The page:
> I got the telescope last summer and was finally able to capture some nice images after a lot of practice (and bad weather)! > I'm incredibly grateful to u/schorhr for all the guidance last year regarding scopes and eyepieces. > > Equipment: > > * Orion Skyquest XT8 8 inch Dobsonian > * ZWO ASI120MC-S camera > * Celestron Omni 2x Barlow > > Processing: > > * Shot about 5000 frames with Sharpcap (v3.2.6442.0) for each planet > * pre-processed with PIPP (v2.5.9) > * stacked 30% of frames and sharpened image with AutoStakkert! (v3.1.4) > * RegiStax 6: RGB alignment, RGB balance, histogram, and wavelets > * GIMP v2.10.24: contrast, saturation > > Edit: These videos were helpful for learning image processing: > > * > *

August 2022:

> Photographed the Gas Giants last night after a year hiatus. The skies were clear enough to get some nice shots with my 3x Barlow, including my personal best image of Jupiter! > > Equipment: > > * Orion Skyquest XT8 8 inch Dobsonian (manual tracking) > * ZWO ASI120MC-S camera > * Celestron 93428 X-Cel LX 3x Barlow > > Processing: > > * captured frames with Sharpcap > * Jupiter: 4826 frames, 2 min 40 sec > * Saturn: 5707 frames, 3 min 10 sec > * pre-processed with PIPP > * stacking/sharpening image with AutoStakkert (stacked best 30% frames for each planet) > * RegiStax: RGB alignment, RGB balance, histogram, and wavelets > * GIMP: contrast, saturation

October 2022:

> Equipment: > > * Orion Skyquest XT8 8 inch Dobsonian on equatorial platform > * ZWO ASI120MC-S camera > * Celestron 93428 X-Cel LX 3x Barlow > > Processing: > > * captured 2700 frames with Sharpcap over 90 seconds > * pre-processed with PIPP > * stacking/sharpening with AutoStakkert! (30% of frames, 1.5x drizzle) > * RegiStax: RGB balance, histogram, and wavelets > * Adobe Photoshop (camera raw filter): color correction (vibrance, saturation, etc.), sharpening, noise reduction > * Topaz DeNoise AI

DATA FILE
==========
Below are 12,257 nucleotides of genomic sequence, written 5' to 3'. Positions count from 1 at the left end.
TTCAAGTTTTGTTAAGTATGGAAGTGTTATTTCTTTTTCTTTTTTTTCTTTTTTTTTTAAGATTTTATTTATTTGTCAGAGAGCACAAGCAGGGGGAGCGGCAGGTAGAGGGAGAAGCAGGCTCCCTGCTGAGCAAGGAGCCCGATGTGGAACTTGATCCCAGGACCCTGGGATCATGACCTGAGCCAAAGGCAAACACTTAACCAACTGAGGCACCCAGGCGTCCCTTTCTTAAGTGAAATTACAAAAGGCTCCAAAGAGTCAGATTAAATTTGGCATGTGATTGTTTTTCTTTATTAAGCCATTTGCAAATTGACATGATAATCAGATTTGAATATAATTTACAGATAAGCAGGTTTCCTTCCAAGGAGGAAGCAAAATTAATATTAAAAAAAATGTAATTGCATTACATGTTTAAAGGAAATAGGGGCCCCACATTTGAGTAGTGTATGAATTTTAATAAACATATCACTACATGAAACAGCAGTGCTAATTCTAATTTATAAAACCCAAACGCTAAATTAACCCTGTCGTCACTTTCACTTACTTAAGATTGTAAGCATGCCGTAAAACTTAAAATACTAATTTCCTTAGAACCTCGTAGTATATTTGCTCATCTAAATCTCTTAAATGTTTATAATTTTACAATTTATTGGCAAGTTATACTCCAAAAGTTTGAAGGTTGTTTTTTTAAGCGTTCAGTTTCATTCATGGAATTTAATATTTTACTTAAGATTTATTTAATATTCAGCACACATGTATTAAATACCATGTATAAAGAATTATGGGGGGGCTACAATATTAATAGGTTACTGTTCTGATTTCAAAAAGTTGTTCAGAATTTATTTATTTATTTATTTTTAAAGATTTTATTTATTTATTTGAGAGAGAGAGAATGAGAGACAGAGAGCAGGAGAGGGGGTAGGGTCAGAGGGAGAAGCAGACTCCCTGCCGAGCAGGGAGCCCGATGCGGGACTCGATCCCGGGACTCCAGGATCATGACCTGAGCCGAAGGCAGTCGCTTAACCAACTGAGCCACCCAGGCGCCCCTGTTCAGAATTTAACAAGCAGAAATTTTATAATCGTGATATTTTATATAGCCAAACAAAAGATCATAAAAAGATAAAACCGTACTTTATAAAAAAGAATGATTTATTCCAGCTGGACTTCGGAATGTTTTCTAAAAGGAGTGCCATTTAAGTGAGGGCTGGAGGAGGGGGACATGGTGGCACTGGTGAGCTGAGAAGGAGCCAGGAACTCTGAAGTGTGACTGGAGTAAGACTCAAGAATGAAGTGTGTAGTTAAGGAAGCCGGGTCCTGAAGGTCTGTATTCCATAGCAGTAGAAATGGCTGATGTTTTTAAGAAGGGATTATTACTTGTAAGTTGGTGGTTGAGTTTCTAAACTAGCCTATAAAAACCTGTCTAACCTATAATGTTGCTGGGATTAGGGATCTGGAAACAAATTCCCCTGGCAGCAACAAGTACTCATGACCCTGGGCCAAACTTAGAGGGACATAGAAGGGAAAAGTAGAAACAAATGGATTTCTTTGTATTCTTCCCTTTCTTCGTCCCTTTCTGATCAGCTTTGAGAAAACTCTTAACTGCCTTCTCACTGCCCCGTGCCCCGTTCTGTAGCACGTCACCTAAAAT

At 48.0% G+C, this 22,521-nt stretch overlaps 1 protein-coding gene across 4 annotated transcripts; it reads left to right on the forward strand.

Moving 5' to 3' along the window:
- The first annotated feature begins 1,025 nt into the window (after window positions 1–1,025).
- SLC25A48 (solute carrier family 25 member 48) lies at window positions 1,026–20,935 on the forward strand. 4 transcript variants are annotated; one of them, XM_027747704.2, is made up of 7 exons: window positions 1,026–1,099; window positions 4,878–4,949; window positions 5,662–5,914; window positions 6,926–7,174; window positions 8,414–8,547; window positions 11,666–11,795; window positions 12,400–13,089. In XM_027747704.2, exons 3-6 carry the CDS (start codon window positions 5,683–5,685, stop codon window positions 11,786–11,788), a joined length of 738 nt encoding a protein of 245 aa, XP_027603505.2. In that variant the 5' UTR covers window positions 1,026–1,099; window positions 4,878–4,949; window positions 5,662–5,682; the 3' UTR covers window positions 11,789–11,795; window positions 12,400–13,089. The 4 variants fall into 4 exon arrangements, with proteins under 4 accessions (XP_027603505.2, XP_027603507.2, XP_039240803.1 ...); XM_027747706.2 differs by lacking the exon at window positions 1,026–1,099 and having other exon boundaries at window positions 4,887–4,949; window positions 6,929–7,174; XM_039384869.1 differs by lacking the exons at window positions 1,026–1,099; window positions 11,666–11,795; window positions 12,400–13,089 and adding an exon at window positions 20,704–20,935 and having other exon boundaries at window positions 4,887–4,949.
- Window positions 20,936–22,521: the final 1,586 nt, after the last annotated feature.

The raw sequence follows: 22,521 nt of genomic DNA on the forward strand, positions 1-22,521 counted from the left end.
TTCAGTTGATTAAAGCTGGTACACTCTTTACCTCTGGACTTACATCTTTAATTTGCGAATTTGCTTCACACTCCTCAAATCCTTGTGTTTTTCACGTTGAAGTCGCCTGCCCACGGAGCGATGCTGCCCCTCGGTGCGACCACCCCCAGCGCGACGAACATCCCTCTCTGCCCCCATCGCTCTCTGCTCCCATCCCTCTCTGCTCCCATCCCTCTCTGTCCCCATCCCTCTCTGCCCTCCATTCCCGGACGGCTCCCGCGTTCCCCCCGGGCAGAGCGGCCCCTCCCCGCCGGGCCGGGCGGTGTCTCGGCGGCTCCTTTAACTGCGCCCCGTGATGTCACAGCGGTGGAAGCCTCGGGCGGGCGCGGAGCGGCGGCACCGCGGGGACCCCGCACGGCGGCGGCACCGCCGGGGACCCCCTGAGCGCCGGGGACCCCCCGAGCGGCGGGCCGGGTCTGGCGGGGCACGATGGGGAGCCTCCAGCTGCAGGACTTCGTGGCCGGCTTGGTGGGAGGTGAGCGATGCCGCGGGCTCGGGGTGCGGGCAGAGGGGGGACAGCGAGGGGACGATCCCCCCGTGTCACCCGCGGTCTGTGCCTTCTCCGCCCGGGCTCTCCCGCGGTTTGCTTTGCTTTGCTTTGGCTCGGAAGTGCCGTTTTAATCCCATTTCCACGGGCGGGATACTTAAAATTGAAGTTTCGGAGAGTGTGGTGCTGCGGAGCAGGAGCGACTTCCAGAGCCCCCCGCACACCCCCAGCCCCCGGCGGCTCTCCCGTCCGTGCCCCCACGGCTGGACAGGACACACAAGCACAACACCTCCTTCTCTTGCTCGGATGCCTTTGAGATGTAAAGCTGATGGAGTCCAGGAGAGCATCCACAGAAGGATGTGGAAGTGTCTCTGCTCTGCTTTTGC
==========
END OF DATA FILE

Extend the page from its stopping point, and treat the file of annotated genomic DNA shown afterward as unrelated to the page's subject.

StopSendingSteamKeys t1_ja9hzkl wrote

So a 300$ telescope + 170$ astro camera + 125$ barlow lens + 80$ AI denoiser + 20$/month photoshop

Still much cheaper than a telescope with a startracker.


ILoveShitRats t1_ja9imxz wrote

Which is nothing by astrophotography standards. Super expensive hobby. Not unusual at all for amateurs to have $5K - $10K setups.


StopSendingSteamKeys t1_ja9iuty wrote

I know, this is actually super cheap. Just to make sure no one is confused about the 300$ number. You're not gonna get pictures like that with your phone.


Jumbodrl t1_ja9m7yl wrote

I have always been interested with the idea of getting into this hobby… thank you for breaking it down for me. Future me will be glad I read this today.


YOU_SMELL t1_ja9ml7u wrote

Don't forget the 460 dollar equatorial platform made of birch wood for the final


JetAmoeba t1_ja9eqwx wrote

Where are you located/what’s your light pollution level? The photos are fantastic!


Astromike23 t1_jaac9e2 wrote

> what’s your light pollution level?

Pro-tip: Jupiter is bright enough that you can image it even from the middle of a large city.


JetAmoeba t1_jaalfjm wrote

I actually saw it for the first time with my bare eyes just a couple weeks ago! (Well knowingly, I’m sure I’ve seen it hundreds of times over the years and just assumed it was a bright star lol)


ki77erb t1_ja9q8yd wrote

I have an Orion Starblast 4.5. Do you think a camera like the ZWO ASI120MC-S would work with that? Would I have to have it hooked directly to a laptop while I'm using it or can it be connected to a smartphone for capturing? Lastly, is the screen you have it connected to (ie the laptop) the only way to see what the telescope is looking at when you have this camera mounted on the focuser?

Sorry for all the questions. I love my telescope and would like to dabble a little in astrophotography without spending a ton of money. Right now I'm just using my phone camera through the eyepiece but that obviously has a lot of limitations.